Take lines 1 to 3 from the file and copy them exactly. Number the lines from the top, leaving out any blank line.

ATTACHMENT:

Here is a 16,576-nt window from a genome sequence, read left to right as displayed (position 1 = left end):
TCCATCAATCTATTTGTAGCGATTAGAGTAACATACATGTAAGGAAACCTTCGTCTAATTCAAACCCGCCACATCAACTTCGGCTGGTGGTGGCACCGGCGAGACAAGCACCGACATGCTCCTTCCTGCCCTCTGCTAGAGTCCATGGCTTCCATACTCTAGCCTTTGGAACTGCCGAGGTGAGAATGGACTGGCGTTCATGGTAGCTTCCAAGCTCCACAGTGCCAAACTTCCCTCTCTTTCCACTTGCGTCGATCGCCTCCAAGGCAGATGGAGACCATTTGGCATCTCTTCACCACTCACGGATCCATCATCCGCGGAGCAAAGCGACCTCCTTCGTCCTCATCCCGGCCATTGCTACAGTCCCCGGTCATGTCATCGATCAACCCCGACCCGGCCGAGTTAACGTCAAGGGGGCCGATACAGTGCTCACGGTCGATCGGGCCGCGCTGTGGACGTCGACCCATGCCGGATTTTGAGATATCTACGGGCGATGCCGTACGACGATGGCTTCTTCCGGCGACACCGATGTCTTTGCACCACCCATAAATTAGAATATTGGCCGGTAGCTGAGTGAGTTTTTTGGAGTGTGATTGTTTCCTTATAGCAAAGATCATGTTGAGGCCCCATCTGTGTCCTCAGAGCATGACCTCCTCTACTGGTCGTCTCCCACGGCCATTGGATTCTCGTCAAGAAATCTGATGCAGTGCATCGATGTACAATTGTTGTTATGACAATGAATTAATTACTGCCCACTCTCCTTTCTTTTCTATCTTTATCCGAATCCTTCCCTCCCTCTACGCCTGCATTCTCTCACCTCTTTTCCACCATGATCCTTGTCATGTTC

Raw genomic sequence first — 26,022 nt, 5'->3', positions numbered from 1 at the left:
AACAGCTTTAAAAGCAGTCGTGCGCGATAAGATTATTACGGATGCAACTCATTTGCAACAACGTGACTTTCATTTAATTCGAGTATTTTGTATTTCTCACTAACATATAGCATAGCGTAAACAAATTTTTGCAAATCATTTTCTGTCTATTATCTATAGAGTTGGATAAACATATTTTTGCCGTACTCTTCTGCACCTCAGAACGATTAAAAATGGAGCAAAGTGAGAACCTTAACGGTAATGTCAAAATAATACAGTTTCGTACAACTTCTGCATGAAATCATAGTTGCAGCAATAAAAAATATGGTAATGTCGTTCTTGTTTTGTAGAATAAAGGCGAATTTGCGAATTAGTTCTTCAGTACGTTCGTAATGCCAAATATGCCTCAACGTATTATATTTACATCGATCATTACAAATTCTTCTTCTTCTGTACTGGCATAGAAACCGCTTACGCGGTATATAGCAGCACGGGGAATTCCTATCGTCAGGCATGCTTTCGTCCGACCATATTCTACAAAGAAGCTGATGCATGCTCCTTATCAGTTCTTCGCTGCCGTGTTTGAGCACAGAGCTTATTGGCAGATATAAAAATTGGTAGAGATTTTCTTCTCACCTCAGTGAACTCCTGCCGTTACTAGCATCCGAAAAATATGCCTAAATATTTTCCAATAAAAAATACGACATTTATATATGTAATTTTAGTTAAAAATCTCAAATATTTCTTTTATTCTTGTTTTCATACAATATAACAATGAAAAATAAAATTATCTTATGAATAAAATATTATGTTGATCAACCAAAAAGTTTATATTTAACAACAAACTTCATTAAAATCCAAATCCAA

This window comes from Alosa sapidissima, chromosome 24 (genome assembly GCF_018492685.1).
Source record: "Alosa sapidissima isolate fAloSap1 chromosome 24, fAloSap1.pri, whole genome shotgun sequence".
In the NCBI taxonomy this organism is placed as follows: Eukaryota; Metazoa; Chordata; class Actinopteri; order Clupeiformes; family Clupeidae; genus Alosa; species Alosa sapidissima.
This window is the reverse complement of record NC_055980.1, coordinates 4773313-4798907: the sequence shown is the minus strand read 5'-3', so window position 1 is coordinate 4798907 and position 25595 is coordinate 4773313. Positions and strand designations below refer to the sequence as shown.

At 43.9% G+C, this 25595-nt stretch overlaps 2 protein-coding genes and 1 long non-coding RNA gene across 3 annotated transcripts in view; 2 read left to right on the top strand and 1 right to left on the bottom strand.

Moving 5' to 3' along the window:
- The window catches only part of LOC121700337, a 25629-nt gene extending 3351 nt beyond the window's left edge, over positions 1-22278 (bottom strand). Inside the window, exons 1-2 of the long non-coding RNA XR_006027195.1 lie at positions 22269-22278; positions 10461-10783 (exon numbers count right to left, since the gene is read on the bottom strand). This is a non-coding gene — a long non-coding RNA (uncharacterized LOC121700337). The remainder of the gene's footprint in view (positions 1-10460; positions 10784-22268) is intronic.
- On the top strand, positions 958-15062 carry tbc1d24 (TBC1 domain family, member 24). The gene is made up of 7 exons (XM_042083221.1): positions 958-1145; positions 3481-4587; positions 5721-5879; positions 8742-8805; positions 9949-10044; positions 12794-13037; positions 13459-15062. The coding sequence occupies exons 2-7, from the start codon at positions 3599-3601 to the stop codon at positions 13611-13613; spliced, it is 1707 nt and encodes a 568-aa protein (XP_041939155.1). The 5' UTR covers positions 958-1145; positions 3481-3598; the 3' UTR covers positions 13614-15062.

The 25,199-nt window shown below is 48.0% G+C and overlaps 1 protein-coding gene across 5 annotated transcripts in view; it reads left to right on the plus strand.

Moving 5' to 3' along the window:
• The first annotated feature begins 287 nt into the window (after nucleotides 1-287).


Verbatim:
Here is a 16,576-nt window from a genome sequence, read left to right as displayed (position 1 = left end):
TCCATCAATCTATTTGTAGCGATTAGAGTAACATACATGTAAGGAAACCTTCGTCTAATTCAAACCCGCCACATCAACTTCGGCTGGTGGTGGCACCGGCGAGACAAGCACCGACATGCTCCTTCCTGCCCTCTGCTAGAGTCCATGGCTTCCATACTCTAGCCTTTGGAACTGCCGAGGTGAGAATGGACTGGCGTTCATGGTAGCTTCCAAGCTCCACAGTGCCAAACTTCCCTCTCTTTCCACTTGCGTCGATCGCCTCCAAGGCAGATGGAGACCATTTGGCATCTCTTCACCACTCACGGATCCATCATCCGCGGAGCAAAGCGACCTCCTTCGTCCTCATCCCGGCCATTGCTACAGTCCCCGGTCATGTCATCGATCAACCCCGACCCGGCCGAGTTAACGTCAAGGGGGCCGATACAGTGCTCACGGTCGATCGGGCCGCGCTGTGGACGTCGACCCATGCCGGATTTTGAGATATCTACGGGCGATGCCGTACGACGATGGCTTCTTCCGGCGACACCGATGTCTTTGCACCACCCATAAATTAGAATATTGGCCGGTAGCTGAGTGAGTTTTTTGGAGTGTGATTGTTTCCTTATAGCAAAGATCATGTTGAGGCCCCATCTGTGTCCTCAGAGCATGACCTCCTCTACTGGTCGTCTCCCACGGCCATTGGATTCTCGTCAAGAAATCTGATGCAGTGCATCGATGTACAATTGTTGTTATGACAATGAATTAATTACTGCCCACTCTCCTTTCTTTTCTATCTTTATCCGAATCCTTCCCTCCCTCTACGCCTGCATTCTCTCACCTCTTTTCCACCATGATCCTTGTCATGTTC

Raw genomic sequence first — 26,022 nt, 5'->3', positions numbered from 1 at the left: